Trump’s position has been clear since the beginning of 2018. He said that the reinstatement of US aid was conditional on the Palestinians returning to the negotiating table, which the Palestinians consider to be political blackmail. Hanan Ashrawi, a member of the PLO Executive Committee, said, “The US administration has proven that it is using a cheap method of extortion as a tool for achieving political ends.”
For his part, Saeb Erekat, secretary of the PLO Executive Committee, said the latest US decisions are “a recognition of the true significance of the US aid policy as a means of interference in the internal affairs of other peoples and influencing their national choices.”
Nabil Abu-Rudaineh, spokesman for Abbas, said the US decisions were “a blatant aggression” against the Palestinian people and aim to fight the people in their two most important causes, “Jerusalem and the refugees”. He noted that the US administration no longer plays any role in the region and is not part of the solution.
US Support for Palestinian Security Services
US financial support in 2017 was limited to supporting the PA’s security services in the West Bank, with approximately $60 million allocated to continue security coordination with Israel and prevent Palestinian attacks against Israel.
On 3 October 2018, the US Congress passed a new counterterrorism act. Unlike the US Justice Against Sponsors of Terrorism Act (JASTA), which allows for governments to be prosecuted, the new act includes civilians directly or indirectly supporting terrorism. All those who receive US assistance will be implicitly obliged to sign a clause entitling the US Federal Court to be the legal authority of any terrorism-related litigation. Under the act, the US legal system can make individual claims against families who support terrorism.
This means that in return for the $60 million dollars to support its security services, the PA became liable to pay relatives of dual citizenship US-Israeli Jews killed by Palestinians hundreds of millions of dollars in compensation. Former Palestinian Prime Minister Rami Hamdallah was informed of the act during a meeting on 26 December 2018 with US Secretary of State Mike Pompeo.
The act puts the PA in an extremely difficult position, not least because it pays monthly financial aid to families of Palestinian prisoners and martyrs, whom the US considers advocates of terrorism, making it subject to legal liability. Hamdallah, in his capacity as interior minister, officially informed the US administration on 21 January 2019 that the PA would refuse to receive any US assistance, including aid to the Palestinian security services, starting 31 January, the date the act came into force.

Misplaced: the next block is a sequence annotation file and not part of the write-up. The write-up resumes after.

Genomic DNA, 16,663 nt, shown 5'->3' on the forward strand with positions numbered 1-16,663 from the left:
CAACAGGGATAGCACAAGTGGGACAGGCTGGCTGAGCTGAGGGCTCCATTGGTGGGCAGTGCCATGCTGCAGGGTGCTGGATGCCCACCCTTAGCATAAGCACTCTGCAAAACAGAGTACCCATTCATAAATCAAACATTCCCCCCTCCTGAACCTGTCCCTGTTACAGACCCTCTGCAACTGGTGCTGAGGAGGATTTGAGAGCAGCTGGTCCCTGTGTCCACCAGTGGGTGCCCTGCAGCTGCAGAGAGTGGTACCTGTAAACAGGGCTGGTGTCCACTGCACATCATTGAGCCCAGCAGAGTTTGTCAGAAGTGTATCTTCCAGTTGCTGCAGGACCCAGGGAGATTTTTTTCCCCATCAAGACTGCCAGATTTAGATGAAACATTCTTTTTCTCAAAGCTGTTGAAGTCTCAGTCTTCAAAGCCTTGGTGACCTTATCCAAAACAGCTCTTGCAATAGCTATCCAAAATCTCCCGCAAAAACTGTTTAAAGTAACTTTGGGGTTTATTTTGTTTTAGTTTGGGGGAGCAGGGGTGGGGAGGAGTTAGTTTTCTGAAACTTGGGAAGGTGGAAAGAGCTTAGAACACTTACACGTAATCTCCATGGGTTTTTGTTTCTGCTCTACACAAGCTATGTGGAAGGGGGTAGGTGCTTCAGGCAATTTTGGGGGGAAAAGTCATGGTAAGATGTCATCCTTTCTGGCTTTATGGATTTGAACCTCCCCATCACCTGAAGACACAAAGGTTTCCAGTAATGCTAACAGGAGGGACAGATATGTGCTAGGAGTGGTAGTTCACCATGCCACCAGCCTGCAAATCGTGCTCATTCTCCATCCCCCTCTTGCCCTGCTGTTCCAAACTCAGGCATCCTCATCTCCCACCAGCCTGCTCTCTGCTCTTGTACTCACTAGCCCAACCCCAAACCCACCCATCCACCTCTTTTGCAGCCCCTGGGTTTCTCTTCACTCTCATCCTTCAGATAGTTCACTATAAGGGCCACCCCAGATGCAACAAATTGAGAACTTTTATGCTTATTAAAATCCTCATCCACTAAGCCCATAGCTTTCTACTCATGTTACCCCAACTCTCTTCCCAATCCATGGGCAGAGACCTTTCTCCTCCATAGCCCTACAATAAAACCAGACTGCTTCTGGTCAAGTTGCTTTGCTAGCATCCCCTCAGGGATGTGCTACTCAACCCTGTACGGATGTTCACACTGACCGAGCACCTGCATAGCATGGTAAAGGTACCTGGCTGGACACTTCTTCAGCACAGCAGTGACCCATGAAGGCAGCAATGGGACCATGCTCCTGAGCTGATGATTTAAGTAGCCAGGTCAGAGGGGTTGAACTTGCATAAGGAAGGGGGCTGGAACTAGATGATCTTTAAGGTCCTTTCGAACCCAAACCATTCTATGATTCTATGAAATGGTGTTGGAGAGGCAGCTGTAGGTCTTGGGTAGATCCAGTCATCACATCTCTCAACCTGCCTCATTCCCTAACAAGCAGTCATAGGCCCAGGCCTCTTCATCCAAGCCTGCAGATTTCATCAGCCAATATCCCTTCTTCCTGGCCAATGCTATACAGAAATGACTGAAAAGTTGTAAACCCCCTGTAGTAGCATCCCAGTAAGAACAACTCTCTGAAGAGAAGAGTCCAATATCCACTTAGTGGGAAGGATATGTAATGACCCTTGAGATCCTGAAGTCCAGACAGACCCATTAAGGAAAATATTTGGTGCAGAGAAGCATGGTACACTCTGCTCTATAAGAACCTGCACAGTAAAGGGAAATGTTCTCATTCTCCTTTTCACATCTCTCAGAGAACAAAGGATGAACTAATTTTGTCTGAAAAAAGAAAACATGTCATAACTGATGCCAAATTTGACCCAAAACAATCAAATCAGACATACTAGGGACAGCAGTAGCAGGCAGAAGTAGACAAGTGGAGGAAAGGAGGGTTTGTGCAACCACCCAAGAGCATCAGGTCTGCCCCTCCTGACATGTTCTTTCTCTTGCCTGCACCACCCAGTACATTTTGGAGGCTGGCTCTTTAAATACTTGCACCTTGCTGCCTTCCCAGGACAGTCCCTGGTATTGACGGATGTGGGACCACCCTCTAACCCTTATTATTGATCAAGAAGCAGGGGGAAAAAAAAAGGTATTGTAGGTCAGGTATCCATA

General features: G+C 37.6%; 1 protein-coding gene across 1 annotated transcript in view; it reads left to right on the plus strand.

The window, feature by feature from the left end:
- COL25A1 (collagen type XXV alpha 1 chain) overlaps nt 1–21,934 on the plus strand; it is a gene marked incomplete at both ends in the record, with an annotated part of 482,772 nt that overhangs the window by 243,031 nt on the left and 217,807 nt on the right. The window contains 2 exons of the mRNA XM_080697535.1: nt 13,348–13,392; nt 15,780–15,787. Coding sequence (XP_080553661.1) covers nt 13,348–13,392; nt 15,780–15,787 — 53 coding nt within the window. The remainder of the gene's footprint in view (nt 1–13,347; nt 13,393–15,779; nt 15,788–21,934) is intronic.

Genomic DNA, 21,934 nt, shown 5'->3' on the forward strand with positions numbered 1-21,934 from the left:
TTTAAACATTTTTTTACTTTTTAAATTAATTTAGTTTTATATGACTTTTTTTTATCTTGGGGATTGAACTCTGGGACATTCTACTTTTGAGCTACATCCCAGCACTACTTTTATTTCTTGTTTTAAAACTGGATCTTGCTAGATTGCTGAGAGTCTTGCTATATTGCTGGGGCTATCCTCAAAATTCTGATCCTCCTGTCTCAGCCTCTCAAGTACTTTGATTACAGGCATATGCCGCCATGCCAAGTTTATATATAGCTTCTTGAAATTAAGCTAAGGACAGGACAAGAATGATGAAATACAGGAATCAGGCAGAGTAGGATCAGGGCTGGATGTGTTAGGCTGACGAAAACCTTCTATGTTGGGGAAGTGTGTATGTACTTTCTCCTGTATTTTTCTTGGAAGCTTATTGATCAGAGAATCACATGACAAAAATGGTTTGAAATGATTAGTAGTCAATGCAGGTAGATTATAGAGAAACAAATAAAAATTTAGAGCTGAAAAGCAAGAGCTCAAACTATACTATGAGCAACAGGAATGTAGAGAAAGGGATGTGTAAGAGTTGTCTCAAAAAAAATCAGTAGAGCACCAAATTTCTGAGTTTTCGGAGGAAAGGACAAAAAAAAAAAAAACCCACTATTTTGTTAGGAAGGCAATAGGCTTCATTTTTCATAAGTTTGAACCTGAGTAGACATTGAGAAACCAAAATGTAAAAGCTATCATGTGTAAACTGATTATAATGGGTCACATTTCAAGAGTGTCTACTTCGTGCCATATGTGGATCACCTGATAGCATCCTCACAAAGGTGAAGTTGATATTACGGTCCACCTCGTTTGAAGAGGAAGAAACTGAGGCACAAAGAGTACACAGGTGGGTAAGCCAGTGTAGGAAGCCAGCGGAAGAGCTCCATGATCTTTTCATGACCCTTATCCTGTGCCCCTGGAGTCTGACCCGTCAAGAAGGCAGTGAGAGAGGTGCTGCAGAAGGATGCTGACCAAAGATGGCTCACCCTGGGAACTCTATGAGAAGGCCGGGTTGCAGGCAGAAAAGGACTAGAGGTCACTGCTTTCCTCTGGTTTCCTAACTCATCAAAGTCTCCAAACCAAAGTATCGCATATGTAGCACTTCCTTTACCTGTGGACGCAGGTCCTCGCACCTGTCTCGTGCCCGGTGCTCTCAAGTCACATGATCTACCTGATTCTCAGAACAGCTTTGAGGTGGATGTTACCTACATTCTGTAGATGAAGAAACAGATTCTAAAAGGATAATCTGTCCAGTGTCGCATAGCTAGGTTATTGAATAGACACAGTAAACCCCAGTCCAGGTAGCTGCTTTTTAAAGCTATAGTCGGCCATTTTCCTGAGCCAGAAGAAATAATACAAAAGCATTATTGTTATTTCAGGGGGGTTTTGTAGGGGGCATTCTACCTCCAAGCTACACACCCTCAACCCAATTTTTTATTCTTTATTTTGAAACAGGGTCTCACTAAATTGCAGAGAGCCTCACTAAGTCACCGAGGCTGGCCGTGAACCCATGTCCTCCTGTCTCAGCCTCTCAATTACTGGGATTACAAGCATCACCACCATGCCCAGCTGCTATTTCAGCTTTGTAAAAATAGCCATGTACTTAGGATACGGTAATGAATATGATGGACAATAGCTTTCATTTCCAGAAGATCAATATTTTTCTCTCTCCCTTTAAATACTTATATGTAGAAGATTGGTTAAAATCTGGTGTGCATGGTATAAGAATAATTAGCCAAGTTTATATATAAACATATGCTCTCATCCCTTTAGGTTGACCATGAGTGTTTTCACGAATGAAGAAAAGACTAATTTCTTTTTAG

All projects in the West Bank and Gaza Strip run by the United States Agency for International Development ended on 1 February 2019 and the projects still running will have to be continued by the Palestinians or halted.
The Israeli army expressed concern that coordination with the PA’s security services would be adversely affected following the authority’s decision to refuse financial support from the US.
Israeli sources claimed that Prime Minister Benjamin Netanyahu intervened in person to prevent the US act from being passed, visiting the White House to request an amendment to the act or another solution that would allow US support to the PA’s security services to continue.
We would like to ask you something …
Fanack is an independent media organisation, not funded by any state or any interest group, that distributes in the Middle East and the wider world unbiased analysis and background information, based on facts, about the Middle East and North Africa.
The website grew rapidly in breadth and depth and today forms a rich and valuable source of information on 21 countries, from Morocco to Oman and from Iran to Yemen, both in Arabic and English. We currently reach six million readers annually and growing fast.
In order to guarantee the impartiality of information on the Chronicle, articles are published without by-lines. This also allows correspondents to write more freely about sensitive or controversial issues in their country. All articles are fact-checked before publication to ensure that content is accurate, current and unbiased.